Glacier melt and water security
Water resources: the impact of glacier melt
Dr Wouter Buytaert: Grantham affiliated Lecturer in Water Resources and Environmental Change in the Department of Civil and Environmental Engineering, Imperial College London.
The melting and shrinking of glaciers is one of the most visible effects of climate change on water resources. In tropical and subtropical regions, glaciers often compensate for the seasonal variability in the flow of mountain rivers by providing a constant and reliable input of melt water. Given the difficulties with extracting groundwater in mountain regions, rivers are the main source of water for domestic use, irrigation, and hydropower.
As glaciers shrink, they will provide a smaller contribution to the overall river flow. This means water levels in the rivers they feed will be lower and more variable during dry periods. Warmer conditions increase the evaporation of water from land surfaces, and precipitation patterns are also changing, meaning that conditions are getting dryer anyway, adding to any potential water shortage in vulnerable regions.
Research has revealed that these changes in mountain river stream flow are already happening. Global assessments of glacier extent and thickness have shown that several smaller tropical glaciers are on the verge of disappearing or beyond the peak flow caused by their melting. When glaciers lose mass, they initially contribute more water to the rivers they feed whilst they are melting. After this there is a decline in water contributed to the seasonal melt cycle by that glacier. This is increasing the pressure on the water resources of high mountain communities in places such as Peru and Bolivia. Because of their remoteness and difficult living conditions, inhabitants of mountain regions are particularly vulnerable to the degradation of natural resources. The economic development and increase in living standards of the surrounding lowlands often bypasses these regions, resulting in “poverty pockets”. At the same time, these upland regions are in the midst of a perfect storm: ecosystem degradation, soil degradation, deforestation and erosion.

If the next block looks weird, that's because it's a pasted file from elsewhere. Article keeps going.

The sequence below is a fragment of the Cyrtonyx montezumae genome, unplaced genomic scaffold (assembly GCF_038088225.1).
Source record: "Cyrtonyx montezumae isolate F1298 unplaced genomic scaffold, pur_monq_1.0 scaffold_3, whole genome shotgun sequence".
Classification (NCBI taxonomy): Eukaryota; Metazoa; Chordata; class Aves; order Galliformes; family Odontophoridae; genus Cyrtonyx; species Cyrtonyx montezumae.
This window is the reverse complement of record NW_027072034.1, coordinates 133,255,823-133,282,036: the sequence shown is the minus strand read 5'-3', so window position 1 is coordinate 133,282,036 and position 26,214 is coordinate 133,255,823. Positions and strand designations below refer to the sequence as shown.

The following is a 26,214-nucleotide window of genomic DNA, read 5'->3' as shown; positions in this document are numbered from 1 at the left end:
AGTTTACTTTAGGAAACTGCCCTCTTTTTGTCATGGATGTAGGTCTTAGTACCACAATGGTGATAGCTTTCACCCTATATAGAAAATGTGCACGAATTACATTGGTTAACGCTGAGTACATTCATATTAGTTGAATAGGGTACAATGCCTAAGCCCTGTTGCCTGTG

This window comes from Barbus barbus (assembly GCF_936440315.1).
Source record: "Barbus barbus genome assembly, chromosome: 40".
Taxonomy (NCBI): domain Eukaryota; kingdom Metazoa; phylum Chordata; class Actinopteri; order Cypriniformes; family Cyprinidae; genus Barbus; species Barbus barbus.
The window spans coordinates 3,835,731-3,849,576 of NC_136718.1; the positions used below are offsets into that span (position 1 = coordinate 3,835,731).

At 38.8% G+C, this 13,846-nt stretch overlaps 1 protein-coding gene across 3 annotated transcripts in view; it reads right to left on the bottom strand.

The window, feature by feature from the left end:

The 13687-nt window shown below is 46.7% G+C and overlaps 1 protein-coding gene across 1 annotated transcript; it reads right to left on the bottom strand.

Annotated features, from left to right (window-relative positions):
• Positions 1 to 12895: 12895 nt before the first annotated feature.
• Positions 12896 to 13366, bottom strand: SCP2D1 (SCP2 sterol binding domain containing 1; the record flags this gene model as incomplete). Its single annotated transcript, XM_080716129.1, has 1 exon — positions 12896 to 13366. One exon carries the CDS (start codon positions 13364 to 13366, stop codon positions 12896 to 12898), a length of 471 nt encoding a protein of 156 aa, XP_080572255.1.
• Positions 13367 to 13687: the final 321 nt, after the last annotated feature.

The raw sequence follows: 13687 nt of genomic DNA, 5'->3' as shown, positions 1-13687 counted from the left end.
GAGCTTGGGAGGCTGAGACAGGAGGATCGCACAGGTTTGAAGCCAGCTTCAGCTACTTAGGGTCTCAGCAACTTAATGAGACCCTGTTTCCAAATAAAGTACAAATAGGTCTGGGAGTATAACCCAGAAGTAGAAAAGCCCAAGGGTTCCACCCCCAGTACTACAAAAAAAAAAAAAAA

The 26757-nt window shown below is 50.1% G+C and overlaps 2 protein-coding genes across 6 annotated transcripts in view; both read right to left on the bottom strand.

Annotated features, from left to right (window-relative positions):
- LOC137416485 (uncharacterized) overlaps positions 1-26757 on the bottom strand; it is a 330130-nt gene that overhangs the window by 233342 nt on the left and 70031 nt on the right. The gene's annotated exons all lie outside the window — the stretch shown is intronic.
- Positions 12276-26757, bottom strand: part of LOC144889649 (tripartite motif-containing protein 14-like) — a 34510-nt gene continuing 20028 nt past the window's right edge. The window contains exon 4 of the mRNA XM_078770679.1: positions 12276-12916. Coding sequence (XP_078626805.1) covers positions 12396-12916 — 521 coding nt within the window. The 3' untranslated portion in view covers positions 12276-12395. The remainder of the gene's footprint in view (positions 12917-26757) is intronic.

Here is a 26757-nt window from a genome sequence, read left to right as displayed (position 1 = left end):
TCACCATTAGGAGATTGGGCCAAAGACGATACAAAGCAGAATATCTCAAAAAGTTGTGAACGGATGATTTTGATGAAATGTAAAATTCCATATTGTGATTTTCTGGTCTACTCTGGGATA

Most large cities that receive melt water from glaciers, such as Quito and Lima, are located so far downstream from the glaciers that the contribution of glacier melt to their water supply is only around 5%. The only major tropical cities currently getting a significant proportion of their water from glaciers are La Paz and El Alto in Bolivia. Both get around 30% of their water from melting glaciers, enough to make them vulnerable to changes in the glacier melt signal.
However, in remote regions of Bolivia, Peru, Chile, Argentina, and to a lesser extent Ecuador, tens of thousands of poor rural dwellers rely on glacier-fed river water for irrigation and drinking water. These people are among the most vulnerable to global climate change and risk getting trapped in a vicious cycle of degrading natural resources and increasing poverty.
Glacier dependency. Each of the provinces in Peru that currently get at least some of their water from glaciers are represented by a circle. The area of agricultural land in each province is represented by the size of the circles. The colours represent the percentage of the water supply in each region that currently comes from glaciers, giving an idea of the vulnerability of agriculture in each region.